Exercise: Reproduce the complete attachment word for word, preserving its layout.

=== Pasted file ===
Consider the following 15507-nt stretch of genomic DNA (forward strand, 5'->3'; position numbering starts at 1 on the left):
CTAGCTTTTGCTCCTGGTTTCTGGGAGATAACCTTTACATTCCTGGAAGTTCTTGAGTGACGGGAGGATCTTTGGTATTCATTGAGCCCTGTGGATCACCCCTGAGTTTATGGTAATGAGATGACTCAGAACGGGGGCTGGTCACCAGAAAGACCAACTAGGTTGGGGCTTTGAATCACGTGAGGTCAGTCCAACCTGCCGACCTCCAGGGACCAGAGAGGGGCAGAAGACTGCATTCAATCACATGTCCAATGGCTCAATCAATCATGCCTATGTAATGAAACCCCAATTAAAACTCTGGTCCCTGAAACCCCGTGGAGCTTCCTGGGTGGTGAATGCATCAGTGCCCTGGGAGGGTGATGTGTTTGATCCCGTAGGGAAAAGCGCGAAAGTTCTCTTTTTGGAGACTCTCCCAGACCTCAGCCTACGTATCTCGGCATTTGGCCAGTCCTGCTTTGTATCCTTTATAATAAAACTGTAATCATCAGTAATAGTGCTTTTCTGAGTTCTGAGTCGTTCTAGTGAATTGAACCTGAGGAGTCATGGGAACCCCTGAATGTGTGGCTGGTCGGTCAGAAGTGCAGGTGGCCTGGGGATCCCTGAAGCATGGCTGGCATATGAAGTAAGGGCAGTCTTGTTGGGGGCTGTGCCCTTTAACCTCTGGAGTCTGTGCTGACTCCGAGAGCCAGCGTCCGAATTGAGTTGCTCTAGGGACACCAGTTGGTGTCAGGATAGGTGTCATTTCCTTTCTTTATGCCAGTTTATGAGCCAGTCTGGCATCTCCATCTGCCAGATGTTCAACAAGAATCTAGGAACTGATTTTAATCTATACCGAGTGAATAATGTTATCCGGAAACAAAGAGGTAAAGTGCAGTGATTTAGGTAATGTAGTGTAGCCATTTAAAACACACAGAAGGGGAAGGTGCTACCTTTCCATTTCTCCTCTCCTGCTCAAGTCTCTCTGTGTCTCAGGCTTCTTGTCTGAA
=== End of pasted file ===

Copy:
Consider the following 15507-nt stretch of genomic DNA (forward strand, 5'->3'; position numbering starts at 1 on the left):
CTAGCTTTTGCTCCTGGTTTCTGGGAGATAACCTTTACATTCCTGGAAGTTCTTGAGTGACGGGAGGATCTTTGGTATTCATTGAGCCCTGTGGATCACCCCTGAGTTTATGGTAATGAGATGACTCAGAACGGGGGCTGGTCACCAGAAAGACCAACTAGGTTGGGGCTTTGAATCACGTGAGGTCAGTCCAACCTGCCGACCTCCAGGGACCAGAGAGGGGCAGAAGACTGCATTCAATCACATGTCCAATGGCTCAATCAATCATGCCTATGTAATGAAACCCCAATTAAAACTCTGGTCCCTGAAACCCCGTGGAGCTTCCTGGGTGGTGAATGCATCAGTGCCCTGGGAGGGTGATGTGTTTGATCCCGTAGGGAAAAGCGCGAAAGTTCTCTTTTTGGAGACTCTCCCAGACCTCAGCCTACGTATCTCGGCATTTGGCCAGTCCTGCTTTGTATCCTTTATAATAAAACTGTAATCATCAGTAATAGTGCTTTTCTGAGTTCTGAGTCGTTCTAGTGAATTGAACCTGAGGAGTCATGGGAACCCCTGAATGTGTGGCTGGTCGGTCAGAAGTGCAGGTGGCCTGGGGATCCCTGAAGCATGGCTGGCATATGAAGTAAGGGCAGTCTTGTTGGGGGCTGTGCCCTTTAACCTCTGGAGTCTGTGCTGACTCCGAGAGCCAGCGTCCGAATTGAGTTGCTCTAGGGACACCAGTTGGTGTCAGGATAGGTGTCATTTCCTTTCTTTATGCCAGTTTATGAGCCAGTCTGGCATCTCCATCTGCCAGATGTTCAACAAGAATCTAGGAACTGATTTTAATCTATACCGAGTGAATAATGTTATCCGGAAACAAAGAGGTAAAGTGCAGTGATTTAGGTAATGTAGTGTAGCCATTTAAAACACACAGAAGGGGAAGGTGCTACCTTTCCATTTCTCCTCTCCTGCTCAAGTCTCTCTGTGTCTCAGGCTTCTTGTCTGAA